Yet EIU has established in response that Hebert was an employee of CE Natco, which is a subcontractor not of the indemnitor, EIU, but rather of the indemnitee, Kerr-McGee. The exception in section 4(c) is therefore inapplicable because the instant claim does not fall within the ambit of "claims for personal injury ... to indemnitor's employees or agents, or the employees or agents of indemnitor's subcontractors." Thus article 2212b applies to bar Kerr-McGee's claim for contractual indemnity.

Accordingly, the motion of third party defendant Electrical & Instrumentation Unlimited, Inc. for partial summary judgment in its favor dismissing the third-party demand of third-party plaintiff Kerr-McGee Corporation for contractual indemnity is GRANTED.


[1] It is settled law that the Act is not applicable to an indemnity claim under a master service contract where the alleged injury occurs before September 11, 1981. See Smith v. Shell Oil Co., 746 F.2d 1087, 1093-94 (5th Cir.1984); Tobin v. Gulf Oil Corp., 535 F. Supp. 116, 117 (E.D.La. 1982); Great Atlantic Ins. v. Martin Services International, 445 So. 2d 146, 148-49 (La.App. 3d Cir.1984). Also well-established is the rule that the Act does apply to indemnity claims under master service contracts where both the issuance of the specific work order and the alleged injury occur after September 11, 1981. See Rigby v. Tenneco Oil Co., 607 F. Supp. 1247, 1248 (E.D.La.1985); Durant v. Chevron U.S.A., Inc., 594 F. Supp. 527, 535-36 (E.D.La.1984); Aucoin v. Pelham Marine, Inc., 593 F. Supp. 770, 775-76 (W.D.La.1984); Home Insurance Co. v. Garber Industries, Inc., 588 F. Supp. 1218, 1221-22 & n. 6 (W.D.La.1984); see also Livings v. Service Truck Lines of Tex., Inc., 467 So. 2d 595 (La.App. 3d Cir.1985) (the court adopts Judge Shaw's reasoning in the Garber case and applies the Act to 1971 and 1979 master service contracts, but does not specify the date of either the alleged injury or the issuance of the work order). The question of whether section 2780 applies to claims under pre-Act work orders for alleged injuries that occur after the effective date of the Act is unresolved, however.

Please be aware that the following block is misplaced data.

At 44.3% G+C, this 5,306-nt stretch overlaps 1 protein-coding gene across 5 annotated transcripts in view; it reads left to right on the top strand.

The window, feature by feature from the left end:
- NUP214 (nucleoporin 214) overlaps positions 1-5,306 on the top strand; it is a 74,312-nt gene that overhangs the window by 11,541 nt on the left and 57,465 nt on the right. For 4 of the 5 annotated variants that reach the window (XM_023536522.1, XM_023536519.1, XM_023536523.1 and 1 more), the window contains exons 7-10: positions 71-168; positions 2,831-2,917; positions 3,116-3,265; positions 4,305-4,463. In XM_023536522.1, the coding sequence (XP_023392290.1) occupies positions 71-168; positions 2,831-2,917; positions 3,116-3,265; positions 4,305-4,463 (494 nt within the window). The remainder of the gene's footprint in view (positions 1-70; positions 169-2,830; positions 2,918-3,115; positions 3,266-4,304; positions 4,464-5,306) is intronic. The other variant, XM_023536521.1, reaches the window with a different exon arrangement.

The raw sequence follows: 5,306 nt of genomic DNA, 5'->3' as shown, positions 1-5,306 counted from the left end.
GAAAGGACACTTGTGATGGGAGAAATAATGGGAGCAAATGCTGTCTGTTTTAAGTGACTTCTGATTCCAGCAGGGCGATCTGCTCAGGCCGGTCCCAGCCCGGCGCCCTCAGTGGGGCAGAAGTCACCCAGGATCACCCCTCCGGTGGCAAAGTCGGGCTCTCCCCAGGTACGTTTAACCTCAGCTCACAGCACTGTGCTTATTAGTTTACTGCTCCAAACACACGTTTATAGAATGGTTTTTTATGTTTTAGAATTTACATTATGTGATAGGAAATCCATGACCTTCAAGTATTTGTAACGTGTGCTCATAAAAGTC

[2] See also Chevron, 404 U.S. at 103-04, 104-05, 92 S.Ct. at 354:

The Court of Appeals acknowledged that Rodrigue forecloses direct applicability of the "inconsistent" laches doctrine through admiralty law. But, by applying laches as a matter of federal common law, it sought to reintroduce the doctrine through a back door. This approach subverts the congressional intent documented in Rodrigue, id. [395 U.S.]. at 359-66, 89 S.Ct., at 1839-42, that admiralty doctrines should not apply under the Lands Act.

... Congress made clear provision for filling in the "gaps" in federal law; it did not intend that federal courts fill in those "gaps" themselves by creating new federal common law. (emphasis in original) (footnote deleted).